This is my blog, so I can draw my own conclusions, right?!

The differentiating factors between Ben Carson and other “at risk” children – the factors that helped him become Dr. Ben Carson instead of prison inmate #whatever - boil down to two very vital and often under-recognized influences:

His mother. Though very young (married at 13), uneducated, dealing with her own psychological problems, and absent much of the time due to the necessity of earning a living, Mrs. Carson truly loved her children and instilled self-respect and confidence in her boys. As a Christian, she strongly believed that they were created in the image of God. As a Christian, she knew (and taught her sons) that she (and they) had a responsibility to use their talents and abilities positively in the world. She also knew that “the doors of the world are open to people who can read.”

Mrs. Carson took control of her boys’ lives when Benjamin was in 5th grade and Curtis was in 6th. Facing an academic crisis with her sons, and after a night of prayer on the situation, she imposed new living arrangements. The boys would watch only three television shows each week; in addition, they would read two books every week and write a report on each for their mother. They would be required to read their reports to their mother at the end of the week. Can you imagine the time commitment this involved, even for the mother? Dr. Carson’s and Mr. Lewis’s retelling of that transformation and its life-altering aftereffects (Chapter 6 in the book) should be read by every parent and teacher in the world.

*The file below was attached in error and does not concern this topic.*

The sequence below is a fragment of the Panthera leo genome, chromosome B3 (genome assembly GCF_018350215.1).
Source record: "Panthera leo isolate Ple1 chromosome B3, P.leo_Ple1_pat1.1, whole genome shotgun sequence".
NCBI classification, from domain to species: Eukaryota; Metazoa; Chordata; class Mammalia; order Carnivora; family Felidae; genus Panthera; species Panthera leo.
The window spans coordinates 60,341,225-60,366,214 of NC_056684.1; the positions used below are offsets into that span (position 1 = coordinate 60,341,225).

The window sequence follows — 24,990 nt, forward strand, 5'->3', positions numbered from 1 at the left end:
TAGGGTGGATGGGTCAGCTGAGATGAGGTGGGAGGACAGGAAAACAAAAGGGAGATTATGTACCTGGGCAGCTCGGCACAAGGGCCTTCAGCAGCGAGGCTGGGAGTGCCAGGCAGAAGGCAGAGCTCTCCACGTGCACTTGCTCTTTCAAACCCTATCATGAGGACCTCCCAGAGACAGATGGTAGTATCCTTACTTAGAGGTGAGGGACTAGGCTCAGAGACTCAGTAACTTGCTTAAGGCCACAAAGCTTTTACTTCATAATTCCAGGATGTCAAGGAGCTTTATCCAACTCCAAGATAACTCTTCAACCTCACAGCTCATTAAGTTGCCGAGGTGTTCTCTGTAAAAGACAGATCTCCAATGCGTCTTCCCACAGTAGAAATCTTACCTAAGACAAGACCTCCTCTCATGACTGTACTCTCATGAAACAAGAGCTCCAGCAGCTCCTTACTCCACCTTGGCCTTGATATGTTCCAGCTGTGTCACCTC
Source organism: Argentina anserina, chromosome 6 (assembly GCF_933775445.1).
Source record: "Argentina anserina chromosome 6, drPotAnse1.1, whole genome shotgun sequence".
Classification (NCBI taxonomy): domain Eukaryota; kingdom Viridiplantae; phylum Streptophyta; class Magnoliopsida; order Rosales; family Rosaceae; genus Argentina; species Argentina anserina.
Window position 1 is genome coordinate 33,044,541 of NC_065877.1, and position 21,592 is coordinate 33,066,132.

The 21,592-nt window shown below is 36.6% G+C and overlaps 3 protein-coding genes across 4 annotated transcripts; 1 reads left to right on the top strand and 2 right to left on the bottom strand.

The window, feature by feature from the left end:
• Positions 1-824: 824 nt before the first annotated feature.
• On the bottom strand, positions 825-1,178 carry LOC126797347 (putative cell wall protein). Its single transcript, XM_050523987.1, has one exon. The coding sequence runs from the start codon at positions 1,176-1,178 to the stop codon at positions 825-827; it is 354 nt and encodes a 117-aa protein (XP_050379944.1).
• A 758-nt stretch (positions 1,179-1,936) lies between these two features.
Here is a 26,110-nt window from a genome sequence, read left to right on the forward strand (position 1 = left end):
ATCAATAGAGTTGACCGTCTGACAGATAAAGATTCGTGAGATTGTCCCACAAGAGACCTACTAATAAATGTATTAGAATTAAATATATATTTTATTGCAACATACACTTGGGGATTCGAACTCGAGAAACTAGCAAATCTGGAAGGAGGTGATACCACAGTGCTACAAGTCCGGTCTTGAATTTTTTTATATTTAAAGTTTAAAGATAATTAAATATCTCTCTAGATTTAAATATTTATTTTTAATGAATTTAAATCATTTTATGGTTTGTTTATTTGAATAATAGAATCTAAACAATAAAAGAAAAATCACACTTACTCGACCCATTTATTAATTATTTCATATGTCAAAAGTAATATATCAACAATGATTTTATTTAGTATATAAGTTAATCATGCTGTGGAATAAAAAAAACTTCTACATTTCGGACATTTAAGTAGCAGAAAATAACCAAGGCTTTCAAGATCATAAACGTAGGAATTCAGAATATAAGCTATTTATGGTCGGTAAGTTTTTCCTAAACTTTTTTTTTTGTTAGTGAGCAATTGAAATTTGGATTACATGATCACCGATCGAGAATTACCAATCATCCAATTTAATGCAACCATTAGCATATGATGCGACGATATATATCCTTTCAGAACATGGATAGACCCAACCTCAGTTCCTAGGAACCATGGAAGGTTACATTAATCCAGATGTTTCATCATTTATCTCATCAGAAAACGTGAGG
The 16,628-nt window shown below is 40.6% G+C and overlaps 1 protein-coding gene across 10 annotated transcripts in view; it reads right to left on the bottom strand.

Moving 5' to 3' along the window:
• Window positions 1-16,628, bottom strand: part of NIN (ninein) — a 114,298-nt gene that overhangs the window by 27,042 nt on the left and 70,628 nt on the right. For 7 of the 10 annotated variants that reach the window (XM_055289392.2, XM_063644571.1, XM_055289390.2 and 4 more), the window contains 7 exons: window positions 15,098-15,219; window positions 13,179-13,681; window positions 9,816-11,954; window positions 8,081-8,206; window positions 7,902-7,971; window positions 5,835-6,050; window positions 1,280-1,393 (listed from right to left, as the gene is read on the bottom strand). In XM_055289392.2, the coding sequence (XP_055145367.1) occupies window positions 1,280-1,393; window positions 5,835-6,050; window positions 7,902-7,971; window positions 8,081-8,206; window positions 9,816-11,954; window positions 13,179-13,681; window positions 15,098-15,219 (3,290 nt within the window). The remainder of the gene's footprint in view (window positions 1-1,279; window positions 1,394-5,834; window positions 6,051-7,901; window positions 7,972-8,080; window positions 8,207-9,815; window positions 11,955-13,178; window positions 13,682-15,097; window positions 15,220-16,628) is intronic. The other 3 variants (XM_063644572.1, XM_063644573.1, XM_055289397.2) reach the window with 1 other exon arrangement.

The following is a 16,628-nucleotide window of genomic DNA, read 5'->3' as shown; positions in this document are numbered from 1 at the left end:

Dr. Carson and his co-author tell how, even as a medical student many years later, reading was Ben’s primary learning method. {topic for another post later – is our current methodology in schools (emphasizing constant “active” class sessions composed of role-playing, experimenting, unlimited student interaction, poster-making, student presentations, centers, etc.) minimizing the value of reading to absorb information and writing to convey information thereby limiting many children who would learn better as good readers and writers?}